Obama as Racial Litmus Test
Today will be a crucial day. It will be a day when we will discover if America’s racial environment – and the emotions and feelings and anger and fears that it entails – can allow for a black man – with all that entails – to become president.
This is followed by a moving essay on the difficulties faced by minorities — specifically blacks and gays — in reconciling multiple cultural identities. As a straight, white guy, I’m sympathetic to the struggle even though I can’t truly understand it.
My position on the Jeremiah Wright controversy has been rather similar to Andrew’s. I’m willing to grant enormous latitude to how an older black man expresses himself on race relations, especially in the context of trying to inspire his community to better themselves. If a man with the natural gifts and relative privilege of Obama finds the man inspiring, one imagines that those with less cause for hope would, too.
At the same time, I reject the implicit suggestion that tolerance for the struggles of others requires ignoring our own interests at the ballot box. If Wright had, like Jesse Jackson and Al Sharpton, presented himself as a candidate for national office, my acceptance of his excesses would have vanished because of the radically changed context.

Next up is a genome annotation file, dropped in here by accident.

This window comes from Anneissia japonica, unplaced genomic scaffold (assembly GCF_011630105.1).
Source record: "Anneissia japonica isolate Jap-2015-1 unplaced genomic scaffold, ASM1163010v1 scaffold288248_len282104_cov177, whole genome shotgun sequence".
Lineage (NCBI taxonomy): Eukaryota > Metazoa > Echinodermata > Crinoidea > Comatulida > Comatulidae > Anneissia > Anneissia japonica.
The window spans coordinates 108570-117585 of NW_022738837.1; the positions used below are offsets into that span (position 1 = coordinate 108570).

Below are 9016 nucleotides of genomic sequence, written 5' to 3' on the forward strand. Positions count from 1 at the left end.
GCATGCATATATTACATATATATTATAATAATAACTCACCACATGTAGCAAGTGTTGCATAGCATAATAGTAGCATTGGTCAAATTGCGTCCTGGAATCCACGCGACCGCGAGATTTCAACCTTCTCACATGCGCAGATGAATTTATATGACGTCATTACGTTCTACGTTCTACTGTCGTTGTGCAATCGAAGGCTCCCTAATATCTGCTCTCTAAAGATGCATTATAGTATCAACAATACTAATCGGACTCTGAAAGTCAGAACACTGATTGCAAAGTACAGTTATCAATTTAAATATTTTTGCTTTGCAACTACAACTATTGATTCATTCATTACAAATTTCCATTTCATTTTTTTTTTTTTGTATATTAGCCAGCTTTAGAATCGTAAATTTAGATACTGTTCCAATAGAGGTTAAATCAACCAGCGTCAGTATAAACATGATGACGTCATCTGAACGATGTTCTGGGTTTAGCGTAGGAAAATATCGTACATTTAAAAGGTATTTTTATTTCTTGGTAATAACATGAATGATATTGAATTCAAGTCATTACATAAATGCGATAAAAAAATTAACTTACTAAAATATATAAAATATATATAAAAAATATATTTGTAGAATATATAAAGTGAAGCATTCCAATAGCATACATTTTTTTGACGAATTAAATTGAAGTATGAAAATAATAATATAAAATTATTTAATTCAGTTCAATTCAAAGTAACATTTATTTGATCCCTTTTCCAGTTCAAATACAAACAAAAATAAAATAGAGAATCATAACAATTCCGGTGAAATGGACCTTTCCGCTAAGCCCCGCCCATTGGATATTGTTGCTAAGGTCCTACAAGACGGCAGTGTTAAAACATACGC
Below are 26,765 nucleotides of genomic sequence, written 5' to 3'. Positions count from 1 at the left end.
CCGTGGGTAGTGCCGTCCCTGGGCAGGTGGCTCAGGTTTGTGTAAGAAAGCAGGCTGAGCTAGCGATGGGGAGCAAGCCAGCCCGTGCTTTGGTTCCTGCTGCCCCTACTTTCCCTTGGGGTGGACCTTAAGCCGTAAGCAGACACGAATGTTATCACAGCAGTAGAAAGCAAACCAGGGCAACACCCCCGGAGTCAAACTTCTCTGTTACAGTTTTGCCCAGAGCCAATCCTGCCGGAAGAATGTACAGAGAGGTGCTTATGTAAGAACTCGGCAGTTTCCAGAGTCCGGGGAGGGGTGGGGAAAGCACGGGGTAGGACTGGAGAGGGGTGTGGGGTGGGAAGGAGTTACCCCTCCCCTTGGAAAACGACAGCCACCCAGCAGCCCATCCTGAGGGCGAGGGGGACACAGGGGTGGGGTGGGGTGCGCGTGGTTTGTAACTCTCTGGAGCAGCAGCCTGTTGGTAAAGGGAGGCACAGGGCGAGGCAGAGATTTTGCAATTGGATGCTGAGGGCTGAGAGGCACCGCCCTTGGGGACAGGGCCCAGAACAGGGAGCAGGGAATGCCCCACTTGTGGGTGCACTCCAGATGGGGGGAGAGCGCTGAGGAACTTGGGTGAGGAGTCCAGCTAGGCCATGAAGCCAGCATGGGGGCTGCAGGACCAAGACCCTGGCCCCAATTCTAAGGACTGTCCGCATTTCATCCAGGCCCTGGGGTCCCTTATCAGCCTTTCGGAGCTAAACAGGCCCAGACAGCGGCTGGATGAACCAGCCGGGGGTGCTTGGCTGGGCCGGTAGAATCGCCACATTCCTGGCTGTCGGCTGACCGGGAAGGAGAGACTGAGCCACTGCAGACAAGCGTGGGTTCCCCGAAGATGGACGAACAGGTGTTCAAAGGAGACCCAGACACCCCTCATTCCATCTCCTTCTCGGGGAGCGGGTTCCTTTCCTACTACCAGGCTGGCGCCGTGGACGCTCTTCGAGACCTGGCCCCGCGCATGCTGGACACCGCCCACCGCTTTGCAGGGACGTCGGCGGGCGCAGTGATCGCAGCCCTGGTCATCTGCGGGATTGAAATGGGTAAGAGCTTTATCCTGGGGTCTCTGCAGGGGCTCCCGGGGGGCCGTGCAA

Because I believe Obama believes what he says about getting past our racial differences, I’ve concluded that he’s taken the good parts of Wright’s message and rejected the bad as the rantings of a “crazy old uncle.” But, surely, others are free to draw their own conclusions? We are, after all, talking about a man seeking the most powerful elective office on the planet.
Andrew’s post talks about his own struggles with how to deal with the “roughest edges of a gay subculture” and his desire to tolerate it while living outside it. It’s a personal choice and I can accept and even sympathize with it. At the same time, I’d predict that the first openly gay man to win national elective office won’t do it whilst campaigning in spikes and leather.
Joe Biden got into some hot water for gushing that Obama was “the first mainstream African-American who is articulate and bright and clean and a nice-looking guy.” But that has in fact been a large part of Obama’s appeal. That he considers Wright a mentor is threatening to tarnish that image. That may be unfair. But democracy means that the people get to make that gut-level decision for themselves.
That Obama is facing this from the position of front runner, having won dozens of mostly white states against a white woman with all the conceivable institutional advantages, demonstrates how radically far we’ve come on the race relations front. If he ultimately fails because the public holds him to the same standards they would a white candidate, that’s progress, too.